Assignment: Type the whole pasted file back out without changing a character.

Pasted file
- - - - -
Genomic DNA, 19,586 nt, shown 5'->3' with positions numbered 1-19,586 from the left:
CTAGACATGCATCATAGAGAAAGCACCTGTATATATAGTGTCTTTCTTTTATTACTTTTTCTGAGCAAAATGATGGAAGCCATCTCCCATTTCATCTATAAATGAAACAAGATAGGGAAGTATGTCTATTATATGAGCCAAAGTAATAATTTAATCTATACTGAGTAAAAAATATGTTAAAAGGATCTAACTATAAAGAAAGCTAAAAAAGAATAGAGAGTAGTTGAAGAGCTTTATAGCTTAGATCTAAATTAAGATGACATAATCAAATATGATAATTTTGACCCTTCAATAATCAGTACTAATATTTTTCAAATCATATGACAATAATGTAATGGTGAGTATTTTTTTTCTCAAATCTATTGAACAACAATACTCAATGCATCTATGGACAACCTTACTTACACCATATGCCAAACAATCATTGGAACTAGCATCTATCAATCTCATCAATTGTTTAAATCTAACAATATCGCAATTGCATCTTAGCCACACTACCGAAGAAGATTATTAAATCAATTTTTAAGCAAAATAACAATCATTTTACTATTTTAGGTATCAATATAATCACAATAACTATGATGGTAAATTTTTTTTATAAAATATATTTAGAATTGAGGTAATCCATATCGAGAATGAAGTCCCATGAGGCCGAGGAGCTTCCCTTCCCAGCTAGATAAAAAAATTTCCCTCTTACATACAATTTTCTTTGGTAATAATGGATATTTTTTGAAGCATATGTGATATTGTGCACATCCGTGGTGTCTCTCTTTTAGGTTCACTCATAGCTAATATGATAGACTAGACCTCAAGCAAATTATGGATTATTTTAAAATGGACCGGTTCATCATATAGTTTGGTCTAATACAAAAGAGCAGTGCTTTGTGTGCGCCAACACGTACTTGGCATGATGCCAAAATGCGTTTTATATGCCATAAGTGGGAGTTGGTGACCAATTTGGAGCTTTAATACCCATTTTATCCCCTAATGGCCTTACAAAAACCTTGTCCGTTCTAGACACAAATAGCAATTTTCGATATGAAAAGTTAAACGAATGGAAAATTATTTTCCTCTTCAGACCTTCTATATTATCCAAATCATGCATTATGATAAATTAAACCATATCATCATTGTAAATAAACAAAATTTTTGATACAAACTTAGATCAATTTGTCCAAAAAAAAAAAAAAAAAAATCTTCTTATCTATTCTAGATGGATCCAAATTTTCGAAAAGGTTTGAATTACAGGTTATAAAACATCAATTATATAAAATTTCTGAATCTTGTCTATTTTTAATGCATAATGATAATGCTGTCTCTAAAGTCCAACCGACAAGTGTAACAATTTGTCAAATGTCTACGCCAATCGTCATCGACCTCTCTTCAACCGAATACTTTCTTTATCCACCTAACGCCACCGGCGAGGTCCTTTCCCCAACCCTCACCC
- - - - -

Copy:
Genomic DNA, 19,586 nt, shown 5'->3' with positions numbered 1-19,586 from the left:
CTAGACATGCATCATAGAGAAAGCACCTGTATATATAGTGTCTTTCTTTTATTACTTTTTCTGAGCAAAATGATGGAAGCCATCTCCCATTTCATCTATAAATGAAACAAGATAGGGAAGTATGTCTATTATATGAGCCAAAGTAATAATTTAATCTATACTGAGTAAAAAATATGTTAAAAGGATCTAACTATAAAGAAAGCTAAAAAAGAATAGAGAGTAGTTGAAGAGCTTTATAGCTTAGATCTAAATTAAGATGACATAATCAAATATGATAATTTTGACCCTTCAATAATCAGTACTAATATTTTTCAAATCATATGACAATAATGTAATGGTGAGTATTTTTTTTCTCAAATCTATTGAACAACAATACTCAATGCATCTATGGACAACCTTACTTACACCATATGCCAAACAATCATTGGAACTAGCATCTATCAATCTCATCAATTGTTTAAATCTAACAATATCGCAATTGCATCTTAGCCACACTACCGAAGAAGATTATTAAATCAATTTTTAAGCAAAATAACAATCATTTTACTATTTTAGGTATCAATATAATCACAATAACTATGATGGTAAATTTTTTTTATAAAATATATTTAGAATTGAGGTAATCCATATCGAGAATGAAGTCCCATGAGGCCGAGGAGCTTCCCTTCCCAGCTAGATAAAAAAATTTCCCTCTTACATACAATTTTCTTTGGTAATAATGGATATTTTTTGAAGCATATGTGATATTGTGCACATCCGTGGTGTCTCTCTTTTAGGTTCACTCATAGCTAATATGATAGACTAGACCTCAAGCAAATTATGGATTATTTTAAAATGGACCGGTTCATCATATAGTTTGGTCTAATACAAAAGAGCAGTGCTTTGTGTGCGCCAACACGTACTTGGCATGATGCCAAAATGCGTTTTATATGCCATAAGTGGGAGTTGGTGACCAATTTGGAGCTTTAATACCCATTTTATCCCCTAATGGCCTTACAAAAACCTTGTCCGTTCTAGACACAAATAGCAATTTTCGATATGAAAAGTTAAACGAATGGAAAATTATTTTCCTCTTCAGACCTTCTATATTATCCAAATCATGCATTATGATAAATTAAACCATATCATCATTGTAAATAAACAAAATTTTTGATACAAACTTAGATCAATTTGTCCAAAAAAAAAAAAAAAAAAATCTTCTTATCTATTCTAGATGGATCCAAATTTTCGAAAAGGTTTGAATTACAGGTTATAAAACATCAATTATATAAAATTTCTGAATCTTGTCTATTTTTAATGCATAATGATAATGCTGTCTCTAAAGTCCAACCGACAAGTGTAACAATTTGTCAAATGTCTACGCCAATCGTCATCGACCTCTCTTCAACCGAATACTTTCTTTATCCACCTAACGCCACCGGCGAGGTCCTTTCCCCAACCCTCACCC